Though the holiday season spans many weeks, it's often the case that consumers do the bulk of their shopping from Thanksgiving through Cyber Monday. And Deloitte's 2019 pre-Thanksgiving pulse survey reveals that this year is no exception, as 79% of respondents say they plan to do their holiday shopping over the Thanksgiving period.

The amount they're planning to spend, however, may surprise you. The average household will plunk down a substantial $415 during the Thanksgiving shopping period, though that number is a bit higher among millennials and Gen Xers -- $446 and $452, respectively.

Woman reaching for blazer on rack while a sale sign hangs in the background


Now for many consumers, the rush to shop during this limited period stems from a desire to snag a deal on as many items as possible. Black Friday, for example, often purports to offer up the lowest prices of the year in stores, while Cyber Monday is thought to do the same in an online capacity. But if you're planning to do a bunch of holiday shopping between Thanksgiving and Cyber Monday, be careful -- the deals may not be as terrific as you expect them to be, and you could wind up hurting your finances in pursuit of a bargain.

Don't rush your shopping

The reason Black Friday and Cyber Monday can be detrimental to shoppers boils down to perception. We're wired to think we'll get a great deal on those days, and so we often convince ourselves to spend money before taking the time to research the items we're buying and see if a lower price exists. The result? Disappointment, and a blow to your finances.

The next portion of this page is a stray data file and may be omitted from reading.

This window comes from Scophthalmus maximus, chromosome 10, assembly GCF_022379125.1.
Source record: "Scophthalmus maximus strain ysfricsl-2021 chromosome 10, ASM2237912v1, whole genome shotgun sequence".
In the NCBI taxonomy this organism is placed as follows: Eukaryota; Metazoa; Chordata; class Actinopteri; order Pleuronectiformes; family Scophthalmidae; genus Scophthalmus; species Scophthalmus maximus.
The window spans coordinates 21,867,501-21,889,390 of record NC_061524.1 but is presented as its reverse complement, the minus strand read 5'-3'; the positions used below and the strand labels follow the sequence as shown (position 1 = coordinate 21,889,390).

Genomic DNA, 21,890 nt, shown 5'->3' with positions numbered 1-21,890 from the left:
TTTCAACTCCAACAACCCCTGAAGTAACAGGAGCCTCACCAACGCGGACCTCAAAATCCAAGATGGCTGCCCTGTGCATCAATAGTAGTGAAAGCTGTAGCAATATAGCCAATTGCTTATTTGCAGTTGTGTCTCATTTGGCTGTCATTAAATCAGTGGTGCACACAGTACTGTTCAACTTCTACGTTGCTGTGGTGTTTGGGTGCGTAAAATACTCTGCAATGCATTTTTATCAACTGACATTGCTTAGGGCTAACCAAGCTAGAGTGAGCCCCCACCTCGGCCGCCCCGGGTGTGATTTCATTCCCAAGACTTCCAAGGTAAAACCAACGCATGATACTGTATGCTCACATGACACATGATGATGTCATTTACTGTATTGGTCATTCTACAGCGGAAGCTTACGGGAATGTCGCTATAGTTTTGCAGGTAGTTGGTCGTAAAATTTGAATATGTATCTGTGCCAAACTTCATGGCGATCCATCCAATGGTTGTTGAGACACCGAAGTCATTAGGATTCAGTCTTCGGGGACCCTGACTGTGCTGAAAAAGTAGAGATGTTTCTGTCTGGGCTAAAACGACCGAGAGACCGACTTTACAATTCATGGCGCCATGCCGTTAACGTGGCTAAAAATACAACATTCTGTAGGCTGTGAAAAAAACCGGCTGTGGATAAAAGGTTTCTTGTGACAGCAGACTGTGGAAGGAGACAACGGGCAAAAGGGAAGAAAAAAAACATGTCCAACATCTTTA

Imagine you're on a limited budget this holiday season, and you have a few items on your gift list you're hoping to snag at the lowest price possible. You might assume you're getting the best deal on Black Friday or Cyber Monday when, in reality, those same items could be further discounted prior to or following those high-profile shopping days.

Also, there's a lot of pressure to buy things on Black Friday or Cyber Monday. But if you wait a few more weeks to shop, you may find that you either get a better deal, or come to your senses and realize you shouldn't be stretching your budget to buy items you can't comfortably afford (especially when those items are discretionary, and you don't actually need them).

Of course, this isn't to say that there are never deals to be had between Thanksgiving and Cyber Monday. But if you're going to shop during that time, do a little research beforehand so you know whether you're getting a good deal or not. And also, set an actual budget so you're aware of what you can afford to spend. Maybe that number is $415 -- or maybe it's a lot less. And if you're in the latter boat, the last thing you want to do is rack up a ton of credit card debt in an effort to snag deals that may not even be much to write home about.

Finally, remember that Thanksgiving is traditionally a time to reflect on the things you have going for you in life and spend time with family -- not shop. If you're going to cut your meal short to hit the stores, make sure you're doing so for the right reasons -- and don't be surprised if no one saves you a piece of pie.